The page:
VMware made announcements yesterday that might spell an end to one of the biggest problems facing Linux: Hardware compatibility. If you think you missed the hardware compatibility announcement yesterday, don't worry: The answer lies in VMware's ESX 3i, the Open Virtual Machine Tools announcement, and the announcement of a draft specification for a portable virtual machine format.
VMware made announcements yesterday that might spell an end to, or at least seriously mitigate, one of the biggest problems that has faced Linux since day one: Hardware compatibility. If you think you missed the hardware compatibility announcement yesterday, don’t worry: The answer lies in VMware’s ESX 3i, the Open Virtual Machine Tools announcement, and the announcement of a draft specification for a portable virtual machine format.
Linux desktop and server users are all-too-familiar with the problem of limited hardware support for Linux. You buy a new system, go to load Linux on the system and find out that one or more crucial components are not supported under Linux. Maybe you’re just ahead of the curve and the drivers haven’t made their way into the mainstream kernel. Maybe you’re running an enterprise distro that hasn’t rolled the drivers into a patch just yet.
No matter what the reason, this can be a serious problem for home desktop users and large organizations alike. VMware’s ESX 3i, however, promises to change that. While ESX 3i is not aimed at the driver problem, it has the nice side effect of making hardware support less problematic when ordering servers. You don’t need to know if Red Hat Enterprise Linux (RHEL) 4 supports the Acme Raid SuperCard, only that it is supported under ESX 3i.
The announcement that VMware’s Virtual Machine Tools will be released as open source means that any distro that wants to have support for VMware’s virtual devices should be able to do so — no more worry about compiling VMware tools, your favorite distro will probably come with the tools supplied as packages in the future.
Not for desktops, yet…
Now, all of this is taking place around the server now, but I don’t think that’s likely to continue. When I spoke to VMware’s Raghu Raghuram, vice president of datacenter and desktop platforms on Tuesday, he wasn’t disclosing any plans to provide desktop solutions, but it seems likely that VMware’s hardware-based solutions will trickle down from servers to workstations and desktops in fairly short order.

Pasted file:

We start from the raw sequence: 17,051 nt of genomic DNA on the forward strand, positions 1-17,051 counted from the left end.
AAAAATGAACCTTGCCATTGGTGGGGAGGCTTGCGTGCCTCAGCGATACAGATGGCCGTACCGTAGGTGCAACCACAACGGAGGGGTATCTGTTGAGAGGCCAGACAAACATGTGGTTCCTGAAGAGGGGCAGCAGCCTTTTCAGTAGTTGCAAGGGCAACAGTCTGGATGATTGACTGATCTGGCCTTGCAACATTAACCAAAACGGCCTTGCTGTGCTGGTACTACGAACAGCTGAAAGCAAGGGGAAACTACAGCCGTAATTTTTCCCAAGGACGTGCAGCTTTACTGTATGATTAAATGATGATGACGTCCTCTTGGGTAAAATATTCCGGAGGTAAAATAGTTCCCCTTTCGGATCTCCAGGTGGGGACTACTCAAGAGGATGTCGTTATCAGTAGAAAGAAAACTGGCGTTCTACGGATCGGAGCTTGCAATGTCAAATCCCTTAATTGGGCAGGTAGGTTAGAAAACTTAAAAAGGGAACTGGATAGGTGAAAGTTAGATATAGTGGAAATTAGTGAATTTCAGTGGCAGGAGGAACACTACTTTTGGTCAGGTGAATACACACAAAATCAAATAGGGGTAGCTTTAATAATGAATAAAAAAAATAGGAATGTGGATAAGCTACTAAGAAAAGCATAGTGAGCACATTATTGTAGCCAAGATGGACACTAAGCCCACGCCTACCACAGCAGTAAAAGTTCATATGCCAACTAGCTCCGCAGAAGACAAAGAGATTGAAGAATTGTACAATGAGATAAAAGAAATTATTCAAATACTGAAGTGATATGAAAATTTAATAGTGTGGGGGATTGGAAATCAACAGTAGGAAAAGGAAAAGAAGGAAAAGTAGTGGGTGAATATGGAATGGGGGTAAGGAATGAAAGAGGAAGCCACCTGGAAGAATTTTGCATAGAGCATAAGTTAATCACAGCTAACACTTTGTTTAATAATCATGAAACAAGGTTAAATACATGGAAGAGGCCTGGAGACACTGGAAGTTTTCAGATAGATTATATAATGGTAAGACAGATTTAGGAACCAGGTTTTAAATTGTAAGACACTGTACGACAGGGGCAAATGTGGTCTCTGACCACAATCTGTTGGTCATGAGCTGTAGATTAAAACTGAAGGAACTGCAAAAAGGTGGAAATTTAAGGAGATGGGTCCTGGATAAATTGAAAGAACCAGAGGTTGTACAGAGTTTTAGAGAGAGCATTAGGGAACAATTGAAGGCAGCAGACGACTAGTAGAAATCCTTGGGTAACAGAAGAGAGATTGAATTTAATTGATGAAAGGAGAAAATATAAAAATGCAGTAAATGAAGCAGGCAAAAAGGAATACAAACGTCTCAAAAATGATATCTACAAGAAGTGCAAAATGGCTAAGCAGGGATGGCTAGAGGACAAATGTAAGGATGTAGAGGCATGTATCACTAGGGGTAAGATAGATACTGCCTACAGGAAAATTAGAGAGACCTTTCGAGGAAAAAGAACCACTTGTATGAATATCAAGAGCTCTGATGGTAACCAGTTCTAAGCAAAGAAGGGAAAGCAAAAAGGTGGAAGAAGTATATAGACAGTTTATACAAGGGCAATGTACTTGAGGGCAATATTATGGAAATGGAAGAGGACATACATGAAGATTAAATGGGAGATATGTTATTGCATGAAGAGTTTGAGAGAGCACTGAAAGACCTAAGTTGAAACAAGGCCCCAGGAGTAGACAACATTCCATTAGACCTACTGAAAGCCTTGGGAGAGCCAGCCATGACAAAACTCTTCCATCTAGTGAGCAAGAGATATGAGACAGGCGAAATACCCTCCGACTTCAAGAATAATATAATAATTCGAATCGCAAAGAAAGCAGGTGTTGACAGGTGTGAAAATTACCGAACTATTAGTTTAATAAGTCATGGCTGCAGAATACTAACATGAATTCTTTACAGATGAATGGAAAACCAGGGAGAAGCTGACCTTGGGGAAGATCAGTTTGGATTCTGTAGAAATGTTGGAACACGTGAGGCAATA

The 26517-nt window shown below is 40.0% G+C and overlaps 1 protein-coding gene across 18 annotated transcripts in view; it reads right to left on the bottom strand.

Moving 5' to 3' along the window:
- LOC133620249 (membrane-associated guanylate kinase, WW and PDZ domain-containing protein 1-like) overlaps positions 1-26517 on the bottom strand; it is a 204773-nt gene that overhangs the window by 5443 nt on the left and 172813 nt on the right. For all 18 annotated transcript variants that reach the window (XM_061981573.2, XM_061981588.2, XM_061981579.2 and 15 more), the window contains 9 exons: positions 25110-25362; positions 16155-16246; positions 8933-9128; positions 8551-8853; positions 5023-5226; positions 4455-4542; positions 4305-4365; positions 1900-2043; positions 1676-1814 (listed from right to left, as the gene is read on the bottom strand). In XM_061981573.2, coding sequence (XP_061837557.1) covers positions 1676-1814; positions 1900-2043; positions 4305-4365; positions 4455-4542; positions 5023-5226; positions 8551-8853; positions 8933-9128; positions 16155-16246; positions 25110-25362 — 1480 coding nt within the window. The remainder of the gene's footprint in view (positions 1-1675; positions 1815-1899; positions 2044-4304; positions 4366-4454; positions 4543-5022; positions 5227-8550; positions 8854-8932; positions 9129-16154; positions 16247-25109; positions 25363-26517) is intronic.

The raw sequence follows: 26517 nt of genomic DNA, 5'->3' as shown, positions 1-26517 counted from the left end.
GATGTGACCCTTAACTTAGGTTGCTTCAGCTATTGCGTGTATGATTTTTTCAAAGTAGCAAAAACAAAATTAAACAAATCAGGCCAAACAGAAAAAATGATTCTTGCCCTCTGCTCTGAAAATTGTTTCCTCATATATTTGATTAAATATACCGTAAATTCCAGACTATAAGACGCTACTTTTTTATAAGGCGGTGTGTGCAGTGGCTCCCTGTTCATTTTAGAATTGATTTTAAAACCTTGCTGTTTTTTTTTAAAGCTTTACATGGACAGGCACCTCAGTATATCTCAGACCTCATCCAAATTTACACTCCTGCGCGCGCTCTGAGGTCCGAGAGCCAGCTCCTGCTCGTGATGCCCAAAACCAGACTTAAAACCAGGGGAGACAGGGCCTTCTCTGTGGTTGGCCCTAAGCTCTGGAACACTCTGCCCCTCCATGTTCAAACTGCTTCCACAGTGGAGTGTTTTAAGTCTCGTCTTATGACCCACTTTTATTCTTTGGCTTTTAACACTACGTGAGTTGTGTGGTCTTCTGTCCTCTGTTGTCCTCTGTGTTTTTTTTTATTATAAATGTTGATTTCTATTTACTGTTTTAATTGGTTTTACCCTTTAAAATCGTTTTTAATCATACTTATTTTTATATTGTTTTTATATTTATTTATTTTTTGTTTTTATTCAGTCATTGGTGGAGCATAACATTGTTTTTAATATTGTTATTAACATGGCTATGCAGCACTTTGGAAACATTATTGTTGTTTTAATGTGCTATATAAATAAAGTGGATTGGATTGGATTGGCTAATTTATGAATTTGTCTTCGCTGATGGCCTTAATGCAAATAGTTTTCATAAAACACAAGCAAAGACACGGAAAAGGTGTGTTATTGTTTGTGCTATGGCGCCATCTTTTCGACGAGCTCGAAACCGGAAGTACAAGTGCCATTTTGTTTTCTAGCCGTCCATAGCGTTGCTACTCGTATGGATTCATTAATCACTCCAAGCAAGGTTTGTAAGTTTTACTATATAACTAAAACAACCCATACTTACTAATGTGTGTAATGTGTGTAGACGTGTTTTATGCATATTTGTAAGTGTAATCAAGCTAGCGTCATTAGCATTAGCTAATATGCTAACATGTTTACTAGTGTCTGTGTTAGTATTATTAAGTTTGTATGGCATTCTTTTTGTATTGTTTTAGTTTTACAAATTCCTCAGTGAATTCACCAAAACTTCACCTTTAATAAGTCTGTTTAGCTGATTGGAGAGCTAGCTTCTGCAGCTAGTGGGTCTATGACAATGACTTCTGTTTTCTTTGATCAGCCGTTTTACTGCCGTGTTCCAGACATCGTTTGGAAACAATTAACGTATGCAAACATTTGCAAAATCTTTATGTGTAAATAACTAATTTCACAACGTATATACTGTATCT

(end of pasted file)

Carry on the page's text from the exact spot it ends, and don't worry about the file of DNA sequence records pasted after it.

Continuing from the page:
So picture the not-so-distant future: You’ve decided it’s time to upgrade to a new desktop, so you use something like Acronis or an open source tool to copy your physical machine to a standard Virtual Machine format.
You have your desktop OS or OSes stored as a virtual machine image on a FireWire or USB drive. You go to Dell, HP, or another OEM and purchase a desktop system without anguishing over whether the hardware on the system is compatible or not.
The system arrives, you plug in the external drive and copy your VMs over to the new system — or maybe you just run them off of external storage. No worries about hardware compatibility — as far as the virtual system is concerned, the hardware hasn’t changed, except maybe it sees a little (or a lot) more RAM or a few more CPU cores. You don’t have to worry about migrating data or any of that fuss — the same desktop just pops up on the new machine like nothing has ever changed.
One VM, many hypervisors
How does the portable virtual machine format play into this? Well, while VMware has a lead on other virtualization vendors in the hypervisor on a chip race, it’s not going to be the only player for long. Count on Microsoft, SWsoft, and Citrix/XenSource to deliver similar functionality within the next year or so — and probably others as well.
Not only will users be able to feel confident about hardware support, they’ll also have the option of buying hardware with different virtualization options, and still be able to run existing virtual machines.
This might sound a little far-fetched now, but a hypervisor on a chip sounded pretty unlikely just a few years ago. The future is looking pretty bright.
Joe 'Zonker' Brockmeier
is a freelance writer and editor with more than 10 years covering IT. Formerly the openSUSE Community Manager for Novell, Brockmeier has written for Linux Magazine, Sys Admin, Linux Pro Magazine, IBM developerWorks, Linux.com, CIO.com, Linux Weekly News, ZDNet, and many other publications. You can reach Zonker at
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